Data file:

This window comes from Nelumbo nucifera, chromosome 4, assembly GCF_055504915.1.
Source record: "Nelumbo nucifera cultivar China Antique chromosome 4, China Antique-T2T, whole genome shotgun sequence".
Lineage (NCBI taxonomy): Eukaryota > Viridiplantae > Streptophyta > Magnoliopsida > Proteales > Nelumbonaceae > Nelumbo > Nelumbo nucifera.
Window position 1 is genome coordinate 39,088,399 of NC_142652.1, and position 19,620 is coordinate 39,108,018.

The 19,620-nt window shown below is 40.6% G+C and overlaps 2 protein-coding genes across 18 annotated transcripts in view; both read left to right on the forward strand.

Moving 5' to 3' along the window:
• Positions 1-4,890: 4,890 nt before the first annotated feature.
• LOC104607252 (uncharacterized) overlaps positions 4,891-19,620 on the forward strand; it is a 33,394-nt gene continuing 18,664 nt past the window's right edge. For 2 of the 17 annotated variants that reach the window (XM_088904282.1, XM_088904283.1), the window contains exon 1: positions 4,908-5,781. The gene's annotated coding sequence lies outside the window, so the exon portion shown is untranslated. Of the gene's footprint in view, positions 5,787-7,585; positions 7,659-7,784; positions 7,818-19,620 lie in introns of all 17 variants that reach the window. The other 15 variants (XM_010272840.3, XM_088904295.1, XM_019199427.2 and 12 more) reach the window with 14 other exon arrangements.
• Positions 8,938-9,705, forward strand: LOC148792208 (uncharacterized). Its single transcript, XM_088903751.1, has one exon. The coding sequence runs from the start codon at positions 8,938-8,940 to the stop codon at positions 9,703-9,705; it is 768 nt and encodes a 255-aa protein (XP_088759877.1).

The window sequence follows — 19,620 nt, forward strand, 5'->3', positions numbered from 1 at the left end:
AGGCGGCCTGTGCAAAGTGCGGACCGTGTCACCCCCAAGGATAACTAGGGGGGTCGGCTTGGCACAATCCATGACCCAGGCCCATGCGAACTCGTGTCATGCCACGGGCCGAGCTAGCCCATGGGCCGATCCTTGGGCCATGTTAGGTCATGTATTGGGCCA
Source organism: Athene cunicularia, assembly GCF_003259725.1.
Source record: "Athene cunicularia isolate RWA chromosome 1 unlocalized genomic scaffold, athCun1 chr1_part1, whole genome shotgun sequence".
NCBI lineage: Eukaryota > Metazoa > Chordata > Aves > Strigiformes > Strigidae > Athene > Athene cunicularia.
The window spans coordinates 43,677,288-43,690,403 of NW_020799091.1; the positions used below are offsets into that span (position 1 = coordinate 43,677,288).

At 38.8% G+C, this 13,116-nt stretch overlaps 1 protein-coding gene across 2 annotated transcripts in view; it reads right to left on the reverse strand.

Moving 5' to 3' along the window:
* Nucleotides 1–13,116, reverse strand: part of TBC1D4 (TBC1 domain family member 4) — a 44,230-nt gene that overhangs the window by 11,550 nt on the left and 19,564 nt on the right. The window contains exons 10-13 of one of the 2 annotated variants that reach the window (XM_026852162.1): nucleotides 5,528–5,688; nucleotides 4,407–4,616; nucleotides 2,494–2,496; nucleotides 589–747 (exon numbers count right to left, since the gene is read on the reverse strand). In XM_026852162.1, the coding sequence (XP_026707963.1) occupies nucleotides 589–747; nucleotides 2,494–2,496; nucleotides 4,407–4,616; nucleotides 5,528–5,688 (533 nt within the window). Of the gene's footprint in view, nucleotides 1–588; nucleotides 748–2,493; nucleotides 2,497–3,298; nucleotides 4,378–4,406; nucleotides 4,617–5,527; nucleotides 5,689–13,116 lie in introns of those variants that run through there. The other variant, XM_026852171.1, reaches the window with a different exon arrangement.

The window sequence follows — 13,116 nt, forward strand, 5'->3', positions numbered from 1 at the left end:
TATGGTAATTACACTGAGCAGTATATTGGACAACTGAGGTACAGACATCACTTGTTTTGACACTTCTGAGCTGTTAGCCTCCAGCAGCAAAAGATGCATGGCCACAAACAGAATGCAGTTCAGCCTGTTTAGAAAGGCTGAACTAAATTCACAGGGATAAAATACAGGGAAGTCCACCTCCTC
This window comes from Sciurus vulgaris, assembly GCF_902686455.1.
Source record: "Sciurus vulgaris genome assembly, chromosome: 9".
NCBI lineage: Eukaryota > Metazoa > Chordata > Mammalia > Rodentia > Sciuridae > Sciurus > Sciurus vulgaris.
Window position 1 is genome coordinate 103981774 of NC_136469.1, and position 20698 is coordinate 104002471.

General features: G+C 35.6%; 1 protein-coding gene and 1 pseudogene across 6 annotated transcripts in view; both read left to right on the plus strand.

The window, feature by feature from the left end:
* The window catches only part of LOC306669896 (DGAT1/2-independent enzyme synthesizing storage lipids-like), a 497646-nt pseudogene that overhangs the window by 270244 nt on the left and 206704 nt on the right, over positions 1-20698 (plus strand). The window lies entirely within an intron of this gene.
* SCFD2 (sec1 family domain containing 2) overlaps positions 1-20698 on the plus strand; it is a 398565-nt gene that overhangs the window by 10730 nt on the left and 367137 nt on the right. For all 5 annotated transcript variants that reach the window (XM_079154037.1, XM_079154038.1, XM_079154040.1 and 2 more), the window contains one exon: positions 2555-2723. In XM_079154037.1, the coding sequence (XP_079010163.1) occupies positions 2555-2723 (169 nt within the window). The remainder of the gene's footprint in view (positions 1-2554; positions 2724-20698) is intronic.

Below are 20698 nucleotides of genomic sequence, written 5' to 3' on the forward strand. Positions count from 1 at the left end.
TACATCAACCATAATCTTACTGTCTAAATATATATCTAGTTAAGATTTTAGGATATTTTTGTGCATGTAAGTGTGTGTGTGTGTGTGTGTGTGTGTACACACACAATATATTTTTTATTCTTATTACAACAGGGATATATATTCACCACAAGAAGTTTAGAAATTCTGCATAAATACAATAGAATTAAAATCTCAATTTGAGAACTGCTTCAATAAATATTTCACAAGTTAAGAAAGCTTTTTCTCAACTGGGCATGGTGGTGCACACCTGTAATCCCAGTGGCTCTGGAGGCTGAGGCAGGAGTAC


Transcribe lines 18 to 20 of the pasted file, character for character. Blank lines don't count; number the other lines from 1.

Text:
* Nucleotides 1–13,116, reverse strand: part of TBC1D4 (TBC1 domain family member 4) — a 44,230-nt gene that overhangs the window by 11,550 nt on the left and 19,564 nt on the right. The window contains exons 10-13 of one of the 2 annotated variants that reach the window (XM_026852162.1): nucleotides 5,528–5,688; nucleotides 4,407–4,616; nucleotides 2,494–2,496; nucleotides 589–747 (exon numbers count right to left, since the gene is read on the reverse strand). In XM_026852162.1, the coding sequence (XP_026707963.1) occupies nucleotides 589–747; nucleotides 2,494–2,496; nucleotides 4,407–4,616; nucleotides 5,528–5,688 (533 nt within the window). Of the gene's footprint in view, nucleotides 1–588; nucleotides 748–2,493; nucleotides 2,497–3,298; nucleotides 4,378–4,406; nucleotides 4,617–5,527; nucleotides 5,689–13,116 lie in introns of those variants that run through there. The other variant, XM_026852171.1, reaches the window with a different exon arrangement.

The window sequence follows — 13,116 nt, forward strand, 5'->3', positions numbered from 1 at the left end:
TATGGTAATTACACTGAGCAGTATATTGGACAACTGAGGTACAGACATCACTTGTTTTGACACTTCTGAGCTGTTAGCCTCCAGCAGCAAAAGATGCATGGCCACAAACAGAATGCAGTTCAGCCTGTTTAGAAAGGCTGAACTAAATTCACAGGGATAAAATACAGGGAAGTCCACCTCCTC